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20. Constructivism

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pp. 72-76

On Latour’s account, all epistemological problems are actually engineering problems. Knowing things amounts to knowing which objects must be concatenated in what kinds of ways in order to build durable, usable bridges between the agents in question. In this sense, Latour is a constructivist...

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21. Suffering

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pp. 77-81

Given, then, the weird topography of Latour’s experimental metaphysics—a topography that simultaneously manages to be methodologically modest, metaphysically ambitious, austerely empirical, and acutely refreshing—what can we speculate about the shape of grace? Ported into Latour’s pluriverse...

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22. Black Boxes

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pp. 82-84

If the world is stuffed full of grace—pressed down, shaken together, running over—then where does it hide? What accounts for its frequent obscurity? The obscurity of grace is tied, in part, to the nature of objects themselves...

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23. Substances

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pp. 85-87

Talking about substances in terms of black boxes is helpful but limited. ‘‘Black box’’ ultimately sounds a bit too solid, rigid, permanent, and static for what Latour has in mind. Substances are really more like acts, procedures, or institutions than they are like paperweights...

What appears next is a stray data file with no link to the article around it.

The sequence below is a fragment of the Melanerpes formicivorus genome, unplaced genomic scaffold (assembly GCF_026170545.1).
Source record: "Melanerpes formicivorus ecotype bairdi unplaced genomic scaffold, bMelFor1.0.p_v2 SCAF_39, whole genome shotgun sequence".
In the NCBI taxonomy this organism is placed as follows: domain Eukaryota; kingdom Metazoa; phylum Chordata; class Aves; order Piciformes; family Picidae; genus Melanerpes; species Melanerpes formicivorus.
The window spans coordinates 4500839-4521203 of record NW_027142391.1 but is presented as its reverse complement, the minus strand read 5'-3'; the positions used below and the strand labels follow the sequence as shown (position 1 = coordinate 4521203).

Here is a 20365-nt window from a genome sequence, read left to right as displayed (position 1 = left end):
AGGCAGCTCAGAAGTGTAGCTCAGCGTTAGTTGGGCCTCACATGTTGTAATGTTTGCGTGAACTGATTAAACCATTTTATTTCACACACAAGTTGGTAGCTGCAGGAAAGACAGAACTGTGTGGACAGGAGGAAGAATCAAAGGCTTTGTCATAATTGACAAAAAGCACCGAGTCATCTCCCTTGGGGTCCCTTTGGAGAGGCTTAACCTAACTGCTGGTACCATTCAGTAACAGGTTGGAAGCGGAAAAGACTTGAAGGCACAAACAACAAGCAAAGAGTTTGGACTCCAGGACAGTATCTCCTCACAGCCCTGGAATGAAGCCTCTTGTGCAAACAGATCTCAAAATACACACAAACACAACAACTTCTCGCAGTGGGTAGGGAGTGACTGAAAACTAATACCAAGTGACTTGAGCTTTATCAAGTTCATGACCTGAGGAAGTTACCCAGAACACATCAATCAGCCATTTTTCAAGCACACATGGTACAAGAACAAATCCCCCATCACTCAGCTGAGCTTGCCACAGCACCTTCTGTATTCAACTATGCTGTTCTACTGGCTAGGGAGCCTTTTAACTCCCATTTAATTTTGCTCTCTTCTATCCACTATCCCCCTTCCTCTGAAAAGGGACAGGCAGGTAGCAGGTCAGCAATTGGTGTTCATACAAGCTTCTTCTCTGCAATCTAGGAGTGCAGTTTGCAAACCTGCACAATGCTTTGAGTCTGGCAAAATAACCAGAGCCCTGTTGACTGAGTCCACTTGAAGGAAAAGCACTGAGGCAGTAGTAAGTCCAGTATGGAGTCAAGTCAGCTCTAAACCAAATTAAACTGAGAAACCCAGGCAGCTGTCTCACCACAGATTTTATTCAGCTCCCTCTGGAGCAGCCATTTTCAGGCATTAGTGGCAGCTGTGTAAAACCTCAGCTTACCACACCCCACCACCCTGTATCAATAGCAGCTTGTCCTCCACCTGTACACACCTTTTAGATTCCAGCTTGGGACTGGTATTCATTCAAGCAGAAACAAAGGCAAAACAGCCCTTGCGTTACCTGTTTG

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24. Essences

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pp. 88-90

Latour’s notion of ‘‘essence’’ mirrors his treatment of substance. There are essences and there are substances, but an object’s essence, like its substance, is plastic in relation to a given line of sight. Like objects in general, an essence is a local work-in-progress that looks just ‘‘a bit more complicated, folded, multiple, complex, and entangled’’ than we...

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25. Forms

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pp. 91-94

Latour is generally impatient with talk about forms and structures because such language often just provides metaphysical cover for some brand of conspiratorial reductionism. But forms and structures, like substances and essences, are amenable to rehabilitation if the reductive impulse is checked...

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26. Subjects

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pp. 95-98

In the context of an object-oriented metaphysics, the use of the word ‘‘object’’ is polemical. The indiscriminate use of the term object to describe every existing thing—formal or material, living or nonliving, sentient or nonsentient, conscious or nonconscious, human or nonhuman—is meant to undermine its common application as just one element in...

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27. Reference

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pp. 99-102

If objects are nothing but their relations, then existence itself is a weave of references. In this sense, ontology is semiology and to ask about the constitution of objects is to ask about the nature of reference. For Latour, translation and representation are existential operators. Human languages...